Green Your Crib: Construction as Path to Middle Class

Recently I wrote about women in construction and the many high-paying career opportunities that are now available in this field. The positive aspects of construction employment that I listed — seeing tangible results, interesting, varied and challenging work, and good pay — apply to men, as well.

Some people worry about the irregular nature of construction employment. There is some truth to this: Construction jobs took a big hit during the recent recession, the biggest since the depression of the 1930s. The Bureau of Labor Statistics, however, projects the annual employment rate in construction to grow by 2.6 percent between 2012 and 2020, a creation of 1.6 million jobs over this eight-year period. This expansion is the most of any sector of the economy, except for the health-care sector, which is projected to grow slightly more. According to the Bureau’s statistics, 290,000 construction jobs were added in 2014 and a similar number will be added this year.

These days, fewer young people are choosing a career in construction as parents and school officials promote high-tech careers. Consequently, the construction workforce is getting progressively older. Many of the job openings will be to replace retiring tradespeople. There is already an acute shortage of competent, skilled, motivated workers.

There exists a myth that those who work in a blue-collar industry like construction don’t earn much money. Many, probably most, construction workers in this region earn between $50,000-$120,000 per year, an income often accompanied by a good benefits package, as well. This is frequently higher than what some of the high-tech fields pay, such as computer systems analysts. And the skill gap between these sectors is narrowing. Today, having computer skills, an analytical aptitude, and a problem-solving bent, together with the traditional manual-trade skills, helps one gain a good position in construction and advance up the career ladder rapidly.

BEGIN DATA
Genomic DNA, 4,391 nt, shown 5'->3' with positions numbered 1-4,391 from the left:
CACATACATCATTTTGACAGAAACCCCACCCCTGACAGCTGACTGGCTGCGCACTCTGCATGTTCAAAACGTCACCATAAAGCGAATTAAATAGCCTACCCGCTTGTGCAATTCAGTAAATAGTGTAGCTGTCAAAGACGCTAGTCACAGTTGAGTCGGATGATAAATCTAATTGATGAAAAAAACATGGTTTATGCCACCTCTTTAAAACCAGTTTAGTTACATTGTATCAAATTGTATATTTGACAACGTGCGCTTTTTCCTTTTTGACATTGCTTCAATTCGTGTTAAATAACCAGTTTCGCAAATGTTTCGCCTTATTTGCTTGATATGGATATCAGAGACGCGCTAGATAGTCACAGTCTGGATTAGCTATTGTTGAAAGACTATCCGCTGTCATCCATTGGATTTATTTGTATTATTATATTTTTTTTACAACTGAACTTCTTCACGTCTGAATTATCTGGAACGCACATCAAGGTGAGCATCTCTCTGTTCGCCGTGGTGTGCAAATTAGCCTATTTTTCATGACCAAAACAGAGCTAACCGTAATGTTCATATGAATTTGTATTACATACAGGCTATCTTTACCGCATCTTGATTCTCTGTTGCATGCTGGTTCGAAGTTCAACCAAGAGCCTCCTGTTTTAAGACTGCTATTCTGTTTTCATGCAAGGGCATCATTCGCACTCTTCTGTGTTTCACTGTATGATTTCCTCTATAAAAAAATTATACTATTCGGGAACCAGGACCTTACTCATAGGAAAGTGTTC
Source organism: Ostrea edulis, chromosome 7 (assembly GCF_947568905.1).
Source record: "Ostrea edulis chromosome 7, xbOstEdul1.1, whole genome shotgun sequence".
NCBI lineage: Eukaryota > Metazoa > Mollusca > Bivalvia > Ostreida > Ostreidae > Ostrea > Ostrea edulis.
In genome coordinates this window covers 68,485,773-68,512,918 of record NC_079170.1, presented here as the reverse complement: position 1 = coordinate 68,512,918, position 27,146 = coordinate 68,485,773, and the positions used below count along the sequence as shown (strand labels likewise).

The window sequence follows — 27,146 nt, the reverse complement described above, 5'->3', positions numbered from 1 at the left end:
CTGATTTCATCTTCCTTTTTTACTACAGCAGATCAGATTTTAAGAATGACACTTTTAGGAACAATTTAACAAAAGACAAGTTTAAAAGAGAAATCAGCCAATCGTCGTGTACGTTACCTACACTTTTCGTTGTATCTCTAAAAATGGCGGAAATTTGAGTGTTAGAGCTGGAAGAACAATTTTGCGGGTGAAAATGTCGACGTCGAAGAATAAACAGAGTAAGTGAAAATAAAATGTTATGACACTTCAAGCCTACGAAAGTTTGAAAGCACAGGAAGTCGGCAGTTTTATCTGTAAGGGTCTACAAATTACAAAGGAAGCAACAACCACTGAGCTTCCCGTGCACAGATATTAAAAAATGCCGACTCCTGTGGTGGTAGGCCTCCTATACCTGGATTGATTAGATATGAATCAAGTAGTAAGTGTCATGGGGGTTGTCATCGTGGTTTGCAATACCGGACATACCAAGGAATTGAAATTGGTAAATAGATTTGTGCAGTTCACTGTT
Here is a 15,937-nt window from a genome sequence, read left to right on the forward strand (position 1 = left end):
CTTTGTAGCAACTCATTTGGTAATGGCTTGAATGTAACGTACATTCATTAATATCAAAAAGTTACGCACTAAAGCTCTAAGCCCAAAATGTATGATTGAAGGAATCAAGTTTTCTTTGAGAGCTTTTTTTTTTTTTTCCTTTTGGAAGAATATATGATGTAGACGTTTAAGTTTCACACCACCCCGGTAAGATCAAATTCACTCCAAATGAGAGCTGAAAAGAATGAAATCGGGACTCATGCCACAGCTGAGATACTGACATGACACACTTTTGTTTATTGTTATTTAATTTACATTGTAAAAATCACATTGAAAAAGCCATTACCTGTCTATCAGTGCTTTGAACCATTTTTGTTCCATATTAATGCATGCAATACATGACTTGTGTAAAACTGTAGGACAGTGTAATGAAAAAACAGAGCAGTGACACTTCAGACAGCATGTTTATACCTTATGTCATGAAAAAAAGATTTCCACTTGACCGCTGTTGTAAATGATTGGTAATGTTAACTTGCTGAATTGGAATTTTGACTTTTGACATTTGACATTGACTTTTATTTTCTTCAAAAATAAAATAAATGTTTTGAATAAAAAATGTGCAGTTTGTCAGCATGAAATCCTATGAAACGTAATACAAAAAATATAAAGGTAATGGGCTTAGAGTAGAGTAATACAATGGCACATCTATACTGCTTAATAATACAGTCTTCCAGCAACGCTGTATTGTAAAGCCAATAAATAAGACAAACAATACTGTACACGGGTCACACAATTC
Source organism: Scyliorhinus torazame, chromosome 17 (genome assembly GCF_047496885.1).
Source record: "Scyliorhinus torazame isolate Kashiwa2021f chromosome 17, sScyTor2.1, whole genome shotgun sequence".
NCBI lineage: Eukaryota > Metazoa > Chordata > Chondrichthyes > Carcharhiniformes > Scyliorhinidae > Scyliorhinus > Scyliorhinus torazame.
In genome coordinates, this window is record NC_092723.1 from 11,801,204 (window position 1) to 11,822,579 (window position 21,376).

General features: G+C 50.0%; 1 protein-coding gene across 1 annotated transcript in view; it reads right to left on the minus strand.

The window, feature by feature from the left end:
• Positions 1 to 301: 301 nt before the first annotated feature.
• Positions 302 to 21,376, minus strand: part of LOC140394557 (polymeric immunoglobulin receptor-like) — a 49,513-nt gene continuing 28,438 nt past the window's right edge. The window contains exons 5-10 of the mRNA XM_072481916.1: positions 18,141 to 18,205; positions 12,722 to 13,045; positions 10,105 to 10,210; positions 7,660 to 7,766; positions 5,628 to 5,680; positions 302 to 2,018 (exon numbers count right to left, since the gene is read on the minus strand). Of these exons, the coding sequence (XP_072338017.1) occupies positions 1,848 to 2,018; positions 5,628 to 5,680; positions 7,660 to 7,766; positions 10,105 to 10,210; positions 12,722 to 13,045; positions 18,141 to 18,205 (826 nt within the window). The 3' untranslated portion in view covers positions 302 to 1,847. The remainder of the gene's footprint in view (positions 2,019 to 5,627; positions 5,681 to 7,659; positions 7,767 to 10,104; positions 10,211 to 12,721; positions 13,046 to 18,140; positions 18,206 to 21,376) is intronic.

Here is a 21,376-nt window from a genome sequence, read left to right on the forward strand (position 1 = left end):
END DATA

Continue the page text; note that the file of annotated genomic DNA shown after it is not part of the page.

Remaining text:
It used to be that companies hired from project to project, but now the norm is for companies to hire for the long-term. Increasingly, the term “profession” is being associated with work in construction. And because of the tangible nature of the work, there still exists a strong element of pride in the craftsmanship that workers bring to projects.

A recent survey of 30,000 employees among 12 distinct industries reported that construction workers are the happiest. Good relationships with peers and colleagues turned out to be a big part of trade-worker satisfaction. Santa Barbara offers the added advantage of working outside year-round and most of the time in great weather.

Hammer the nail true, saw the line straight, watch the pieces come together, and enjoy good camaraderie, all the while getting exercise outdoors in the sunshine. What is there not to like?

With a shrinking middle class in America, school officials and parents need to reevaluate the advantages of working in construction and start getting the message out that this is a cool track to the middle class.

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